August is National Immunization Awareness Month (NIAM). Immunizations represent one of the greatest public health accomplishments of the 20th century.
Immunization shots may hurt a little, but the diseases they prevent are a lot worse, even life-threatening. Shots, or vaccinations, are essential. They protect against things like measles, hepatitis B, polio and tetanus. Immunizations are important for adults as well as children.
Your immune system helps your body fight germs by producing substances to combat them. Once it does, the immune system “remembers” the germ and can fight it again. Vaccines contain germs that have been killed or weakened. When given to a healthy person, the vaccine triggers the immune system to respond and thus build immunity.
Vaccination is important because it protects the person receiving the vaccine and helps prevent the spread of disease, especially to those who are most vulnerable to serious complications (such as infants and young children, the elderly, and those with chronic conditions and weakened immune systems).
Before vaccines, people became immune only by actually getting a disease and surviving it. Immunizations are an easier and less risky way to become immune.
Vaccines Protect Your Child’s Health
In the first three months of your child’s life, they should receive seven immunizations! Though the shots may hurt a little, remember that you are setting your new baby up to be healthy throughout his or her life. By the time your child is seven years old, they will have received more than 30 vaccinations. And it doesn’t stop there.
Even kids who are going off to college need shots. Most colleges require them to have at least three vaccines, and they may need some boosters. Meningococcal conjugate vaccine protects against bacterial meningitis. Tdap protects against tetanus, diphtheria and pertussis, or whooping cough. HPV vaccination protects against cancers caused by human papillomavirus (HPV) infection. Most colleges require measles, mumps, rubella and varicella, which is chicken pox (or proof of having had the disease), hepatitis B and a tetanus booster, which is necessary only if it’s been ten years since your last shot. Be sure to check with the school to make sure your child has met the necessary immunization requirements.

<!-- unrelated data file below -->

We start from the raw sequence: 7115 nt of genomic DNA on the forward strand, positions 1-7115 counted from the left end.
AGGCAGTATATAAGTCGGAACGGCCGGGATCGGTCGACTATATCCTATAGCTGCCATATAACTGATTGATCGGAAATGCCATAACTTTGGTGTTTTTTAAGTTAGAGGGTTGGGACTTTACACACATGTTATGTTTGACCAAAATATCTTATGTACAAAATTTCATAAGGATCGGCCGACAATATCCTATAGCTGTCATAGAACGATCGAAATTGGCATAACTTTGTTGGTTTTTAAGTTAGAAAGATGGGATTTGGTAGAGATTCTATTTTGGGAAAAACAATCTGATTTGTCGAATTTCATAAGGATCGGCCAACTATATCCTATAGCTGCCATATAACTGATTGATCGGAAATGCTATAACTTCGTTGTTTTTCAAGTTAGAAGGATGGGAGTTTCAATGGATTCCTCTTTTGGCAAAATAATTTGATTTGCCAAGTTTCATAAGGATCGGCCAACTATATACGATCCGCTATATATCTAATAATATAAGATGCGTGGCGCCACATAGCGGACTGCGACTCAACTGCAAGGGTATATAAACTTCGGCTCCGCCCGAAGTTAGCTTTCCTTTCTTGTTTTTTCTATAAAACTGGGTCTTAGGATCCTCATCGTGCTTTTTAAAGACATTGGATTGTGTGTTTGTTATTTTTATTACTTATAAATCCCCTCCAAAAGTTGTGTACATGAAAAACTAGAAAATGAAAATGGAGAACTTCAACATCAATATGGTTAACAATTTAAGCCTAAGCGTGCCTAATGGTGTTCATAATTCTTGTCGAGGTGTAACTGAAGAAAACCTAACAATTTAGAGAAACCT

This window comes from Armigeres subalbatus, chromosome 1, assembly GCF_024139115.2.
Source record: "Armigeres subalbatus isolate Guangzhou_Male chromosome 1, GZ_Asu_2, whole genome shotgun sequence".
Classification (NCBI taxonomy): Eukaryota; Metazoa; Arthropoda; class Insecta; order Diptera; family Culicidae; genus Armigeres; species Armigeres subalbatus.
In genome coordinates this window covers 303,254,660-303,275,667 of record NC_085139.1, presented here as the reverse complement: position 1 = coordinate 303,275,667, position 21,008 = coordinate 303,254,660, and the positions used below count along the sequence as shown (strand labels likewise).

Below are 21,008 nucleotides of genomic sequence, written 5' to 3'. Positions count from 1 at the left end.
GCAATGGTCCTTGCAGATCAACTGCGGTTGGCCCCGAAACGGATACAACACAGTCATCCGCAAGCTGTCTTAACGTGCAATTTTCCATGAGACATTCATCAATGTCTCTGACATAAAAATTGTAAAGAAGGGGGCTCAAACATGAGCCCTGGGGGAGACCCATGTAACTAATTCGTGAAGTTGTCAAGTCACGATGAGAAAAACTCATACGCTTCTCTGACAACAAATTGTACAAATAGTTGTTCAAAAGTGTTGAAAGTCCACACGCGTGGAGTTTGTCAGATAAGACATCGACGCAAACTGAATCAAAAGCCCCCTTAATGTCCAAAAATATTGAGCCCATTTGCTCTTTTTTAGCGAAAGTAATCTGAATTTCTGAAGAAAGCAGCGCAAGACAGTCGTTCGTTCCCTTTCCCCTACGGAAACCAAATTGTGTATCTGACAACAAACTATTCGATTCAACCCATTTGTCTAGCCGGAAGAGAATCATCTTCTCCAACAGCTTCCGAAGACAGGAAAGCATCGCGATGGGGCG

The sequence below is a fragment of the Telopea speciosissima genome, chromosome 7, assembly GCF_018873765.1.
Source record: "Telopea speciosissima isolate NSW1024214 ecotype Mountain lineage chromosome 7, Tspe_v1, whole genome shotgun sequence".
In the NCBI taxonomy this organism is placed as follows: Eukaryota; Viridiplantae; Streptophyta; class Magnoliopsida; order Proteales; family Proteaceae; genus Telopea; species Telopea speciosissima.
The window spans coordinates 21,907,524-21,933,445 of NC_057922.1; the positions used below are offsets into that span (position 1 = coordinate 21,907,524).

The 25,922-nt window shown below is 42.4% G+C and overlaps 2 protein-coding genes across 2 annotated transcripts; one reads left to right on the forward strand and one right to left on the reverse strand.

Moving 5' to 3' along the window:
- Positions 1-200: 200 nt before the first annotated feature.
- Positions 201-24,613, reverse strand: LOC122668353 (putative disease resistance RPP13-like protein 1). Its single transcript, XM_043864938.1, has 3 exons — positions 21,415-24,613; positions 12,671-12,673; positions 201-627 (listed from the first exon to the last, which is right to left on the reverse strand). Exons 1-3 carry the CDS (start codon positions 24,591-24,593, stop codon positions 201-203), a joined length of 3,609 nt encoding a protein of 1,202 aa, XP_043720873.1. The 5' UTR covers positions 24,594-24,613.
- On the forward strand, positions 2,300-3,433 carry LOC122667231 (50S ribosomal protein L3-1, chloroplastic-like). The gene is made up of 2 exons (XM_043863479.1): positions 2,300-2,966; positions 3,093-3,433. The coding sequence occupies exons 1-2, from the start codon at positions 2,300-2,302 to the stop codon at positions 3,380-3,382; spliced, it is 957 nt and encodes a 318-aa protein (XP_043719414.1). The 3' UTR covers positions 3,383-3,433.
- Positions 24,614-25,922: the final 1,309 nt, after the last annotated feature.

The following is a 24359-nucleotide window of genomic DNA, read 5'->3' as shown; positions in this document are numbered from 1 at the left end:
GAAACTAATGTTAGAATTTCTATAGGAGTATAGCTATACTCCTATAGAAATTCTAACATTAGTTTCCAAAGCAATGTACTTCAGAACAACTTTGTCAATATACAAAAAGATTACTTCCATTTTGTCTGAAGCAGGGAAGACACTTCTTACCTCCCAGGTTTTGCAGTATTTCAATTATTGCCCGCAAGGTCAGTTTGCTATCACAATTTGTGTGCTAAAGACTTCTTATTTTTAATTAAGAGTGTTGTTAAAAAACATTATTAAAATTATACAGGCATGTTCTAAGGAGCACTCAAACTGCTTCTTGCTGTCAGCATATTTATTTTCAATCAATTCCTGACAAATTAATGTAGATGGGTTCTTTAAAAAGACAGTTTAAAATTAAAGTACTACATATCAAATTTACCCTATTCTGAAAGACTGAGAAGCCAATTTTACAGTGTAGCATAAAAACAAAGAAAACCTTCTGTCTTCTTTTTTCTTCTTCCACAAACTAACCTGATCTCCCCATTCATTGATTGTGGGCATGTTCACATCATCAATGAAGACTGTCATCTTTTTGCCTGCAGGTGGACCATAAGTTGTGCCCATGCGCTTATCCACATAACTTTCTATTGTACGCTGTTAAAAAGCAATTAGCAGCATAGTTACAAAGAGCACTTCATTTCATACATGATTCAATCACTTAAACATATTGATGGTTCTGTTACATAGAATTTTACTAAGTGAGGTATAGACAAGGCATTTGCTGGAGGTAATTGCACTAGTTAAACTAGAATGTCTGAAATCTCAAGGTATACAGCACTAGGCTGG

Because there are so many vaccinations to keep track of, it’s a good idea to use a card designed for just this purpose (a spreadsheet isn’t necessary). You can request an immunization tracking card from your child’s doctor at Warner Family Practice. Bring the card with you to all of your child’s doctor visits. Ask your child’s doctor or nurse to record the vaccine given, date and dosage on the card. This is like your “permanent” record, remember to give it to your child when they go off to college so they can continue to keep track of their immunizations.
Yes, Adults Need Immunizations
You’re not a kid anymore, so you don’t have to worry about shots, right? Wrong. Vaccines for adults are recommended based on your age, prior vaccinations, health, lifestyle, occupation and travel destinations. Several factors can affect whether you need certain vaccines.
- Have plans to travel abroad
- Have had your spleen removed
- Work in certain occupations where exposures could occur
- Are or might be pregnant
- Are moderately or severely ill or have a chronic illness
- Have any severe allergies, including a serious allergic reaction to a previous dose of a vaccine
- Have recently had another vaccine
- Have a personal or family history of seizures
Your doctor might also recommend certain vaccines based on your sexual activity. Vaccinations can protect you from hepatitis A and hepatitis B, serious liver infections that can spread through sexual contact. The HPV vaccine is recommended for men up to age 21 and women up to age 26. Certain diseases, such as the flu can be particularly serious for older adults or those living with certain chronic illnesses. A yearly flu vaccination is recommended for everyone from 6 months to 100 years, unless you are allergic to eggs or had a serious reaction to a previous flu vaccine.
Talk To Your Doctor At Warner Family Practice
Talk with your healthcare professional about which vaccines are right for you based on your age, health, job, lifestyle and other factors. Take the CDC’s, Centers for Disease Control and Prevention, vaccine quiz to find which vaccines may be recommended for you. Vaccines are available at private doctor offices, as well as other convenient locations such as pharmacies, workplaces, community health clinics and health departments.
If you are in the Chandler, Tempe, Mesa, Phoenix or Gilbert area of Arizona, we encourage you to schedule a visit with one of our providers. You can call 480.831.8457 to speak with our scheduling department.
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